World's Best Almond Toffee

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Introduction: World's Best Almond Toffee

I grew up getting a box of Enstrom's Almond Toffee every year for Christmas from my Grandmother. Eventually, that stopped and there was a void in my life. I tracked this recipe down and find that it produces toffee just as good as I remember. Now I give it out to my family and friends at Christmas.

The text version of this recipe that I cook from can be found at http://staff.oclc.org/~levan/docs/englishtoffee.html

This recipe makes 3 lbs of toffee. There's no reason why you couldn't make a half batch, but it would be just as much work and the toffee stores well in the freezer.

Step 1: Ingredients

  • 1 Cup (237ml) Water
  • 2 Cup (474ml) sugar
  • 4 sticks (2C/Ilb/454g) sweet (unsalted) butter
  • 1 lb. (3C/227g) raw shelled almonds
  • 1 1/2 lb. (4C/341g) milk chocolate
  • Heavy pot
  • Digital or candy thermometer
  • Half sheet/cookie sheet with rim

The butter needs to be of good quality! Cheap butter doesn't work! It turns out that butters have different amounts of water in them and cheap butter has more water than good butter. I found this out by throwing away a couple of batches using Kroger's butter. Land-O-Lakes works just fine.

I've not had a bad experience with any milk chocolate. The kind of chocolate, from Hershey's to Dove, makes a difference in the taste, but it's all good. Personally, I like Hershey's Milk Chocolate Pieces. Some people like dark chocolate, but I find the chocolate overpowers the toffee.

Step 2: Combine Sugar and Water

Combine the sugar and water and heat to 235°F (113°C). You don't need to stir this, other than maybe enough to dissolve the sugar.

Step 3: Add Butter

Add 1 stick of butter and stir until melted.

Repeat with the remaining sticks.

If the temperature drops below 235°F (113°C), then I wait for it to rise to that point before adding the next stick of butter.

Step 4: Add Half the Almonds

Slowly add 1 1/2 cups (113g) whole almonds.

As in the previous step, I try not to let the temperature drop below 235°F (113°C).

Step 5: Heat to 290°F (143°C)

Stirring occasionally, heat to 290°F(143°C).

Make sure your thermometer is not resting on the bottom of the pan!

The toffee should take on a nice brown color.

I find that the less you stir it, the darker it will be.

You should smell toasting almonds and hear some of them popping.

Step 6: Pour Into Half Sheet

Careful! This is really hot!

I have a soapstone counter, so I can set my sheet right on the counter. You should probably set your sheet on a cooling rack.

The liquid toffee comes out first and will spread out by itself. As the nuts start coming out, try to pour them evenly over the toffee.

If the toffee separates and you see oil on the pan at the edges of the toffee, then you didn't get the toffee hot enough. For me, that happens when the thermometer rests on the bottom of the pan and I get a false temperature reading.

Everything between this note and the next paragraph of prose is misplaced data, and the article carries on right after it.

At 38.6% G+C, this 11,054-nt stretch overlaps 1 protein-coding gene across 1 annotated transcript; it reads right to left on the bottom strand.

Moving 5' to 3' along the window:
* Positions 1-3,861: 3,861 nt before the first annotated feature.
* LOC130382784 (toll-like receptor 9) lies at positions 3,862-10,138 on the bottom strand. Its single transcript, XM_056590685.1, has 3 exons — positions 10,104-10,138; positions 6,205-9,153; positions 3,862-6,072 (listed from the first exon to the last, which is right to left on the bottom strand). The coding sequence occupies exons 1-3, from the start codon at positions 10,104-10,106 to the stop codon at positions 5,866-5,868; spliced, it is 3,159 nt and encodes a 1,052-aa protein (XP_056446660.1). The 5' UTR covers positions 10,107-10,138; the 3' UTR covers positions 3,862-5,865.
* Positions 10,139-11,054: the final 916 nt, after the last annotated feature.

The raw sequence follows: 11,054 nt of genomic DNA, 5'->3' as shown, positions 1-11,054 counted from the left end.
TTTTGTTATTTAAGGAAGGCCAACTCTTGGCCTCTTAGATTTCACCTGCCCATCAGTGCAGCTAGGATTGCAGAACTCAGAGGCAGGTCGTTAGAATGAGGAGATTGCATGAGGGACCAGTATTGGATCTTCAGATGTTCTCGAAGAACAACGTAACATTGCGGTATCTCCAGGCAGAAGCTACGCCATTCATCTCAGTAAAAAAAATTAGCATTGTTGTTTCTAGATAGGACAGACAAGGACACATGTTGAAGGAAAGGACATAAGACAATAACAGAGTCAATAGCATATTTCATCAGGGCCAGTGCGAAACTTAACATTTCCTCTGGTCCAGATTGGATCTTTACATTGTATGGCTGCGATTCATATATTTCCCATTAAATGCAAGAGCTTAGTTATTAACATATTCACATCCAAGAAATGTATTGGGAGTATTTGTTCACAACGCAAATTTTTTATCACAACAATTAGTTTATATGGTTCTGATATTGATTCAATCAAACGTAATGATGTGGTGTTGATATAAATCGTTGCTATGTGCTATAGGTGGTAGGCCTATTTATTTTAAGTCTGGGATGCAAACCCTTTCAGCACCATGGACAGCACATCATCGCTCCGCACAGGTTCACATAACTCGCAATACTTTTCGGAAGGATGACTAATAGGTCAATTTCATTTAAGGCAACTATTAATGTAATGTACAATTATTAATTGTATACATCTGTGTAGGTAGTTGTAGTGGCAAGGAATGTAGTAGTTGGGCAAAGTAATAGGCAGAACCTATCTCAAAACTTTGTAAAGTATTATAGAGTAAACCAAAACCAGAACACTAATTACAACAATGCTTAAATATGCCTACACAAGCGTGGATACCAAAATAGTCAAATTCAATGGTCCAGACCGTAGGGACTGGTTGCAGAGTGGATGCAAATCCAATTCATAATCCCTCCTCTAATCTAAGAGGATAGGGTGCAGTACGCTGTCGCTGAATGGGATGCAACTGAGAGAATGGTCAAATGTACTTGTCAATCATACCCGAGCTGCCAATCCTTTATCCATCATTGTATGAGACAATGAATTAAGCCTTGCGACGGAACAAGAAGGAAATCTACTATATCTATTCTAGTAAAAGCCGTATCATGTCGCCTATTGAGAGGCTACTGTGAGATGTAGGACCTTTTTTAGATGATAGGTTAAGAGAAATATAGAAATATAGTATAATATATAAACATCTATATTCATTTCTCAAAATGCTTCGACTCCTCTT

If the toffee doesn't have a uniform texture and some of it looks a little foamy, then you may have used too cheap a butter.

Step 7: Cover One Side With Chocolate and Nuts

Chop the remaining almonds. There should be lots of almond powder and small pieces of almond.

Melt half (2C/12oz/170g) of the chocolate. 2 minutes in the microwave is usually sufficient.

Spread the chocolate over one side of the toffee.

Sprinkle half of the chopped nuts onto the chocolate.

Tamp the nuts down into the chocolate.

Set the nearly complete toffee some place cool so that the chocolate hardens. (Since I do this in the winter, I just take the pan out to the garage. When I make it in the summer, I put the room temperature pan in my freezer for 15 minutes.)

Step 8: Flip and Repeat

(I know I told you to cool the toffee in the previous step. If it is too cool, then this layer of chocolate won't stick well. I let the toffee come back up to room temperature before starting this step.)

Heat the remaining chocolate and spread on the toffee.

Sprinkle and tamp the remaining nuts.

Let cool before breaking the toffee into pieces.

I store mine in the freezer and eat it right from the freezer. It has a wonderful crunch that way.

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    5 Comments

    0
    dee.rhodes62
    dee.rhodes62

    Question 10 months ago

    Instead of flipping the toffee out and adding the nuts and chocolate to the underside, could you use parchment paper, spray it, sprinkle nuts over top of the half sheet. Then pour your toffee on top of that, along with nuts and chocolate? Then, when you flip it out all that would be needed would be putting the chocolate all over the last side? Does that even make sense? In theory it seems like it would work. I’m making this tomorrow am. I toasted my nuts tonight. Getting everything lined up for simplification. This looks amazing! If milk chocolate turns out good, plan on making another with white chocolate, dried cherries, and a different nut...maybe pecan or walnut. I love how you had the pictures throughout; I’m a visual learner so that was most helpful! I’ll let you know how it turns out:)

    0
    ralphlevan
    ralphlevan

    Answer 10 months ago

    You still have to flip it over and coat with chocolate; sprinkling the nuts onto the still molten chocolate only takes a moment. Putting the nuts onto the pan would bury them in the toffee.

    There's no need for parchment paper. There's so much butter in the toffee that it never sticks.

    0
    candycecoombes95
    candycecoombes95

    Question 11 months ago on Step 6

    What are the dimensions on the half sheet

    0
    ralphlevan
    ralphlevan

    Answer 11 months ago

    18x13

    0
    seamster
    seamster

    6 years ago on Introduction

    This looks super tasty! I eat about a pound of toffee every Christmas. So good!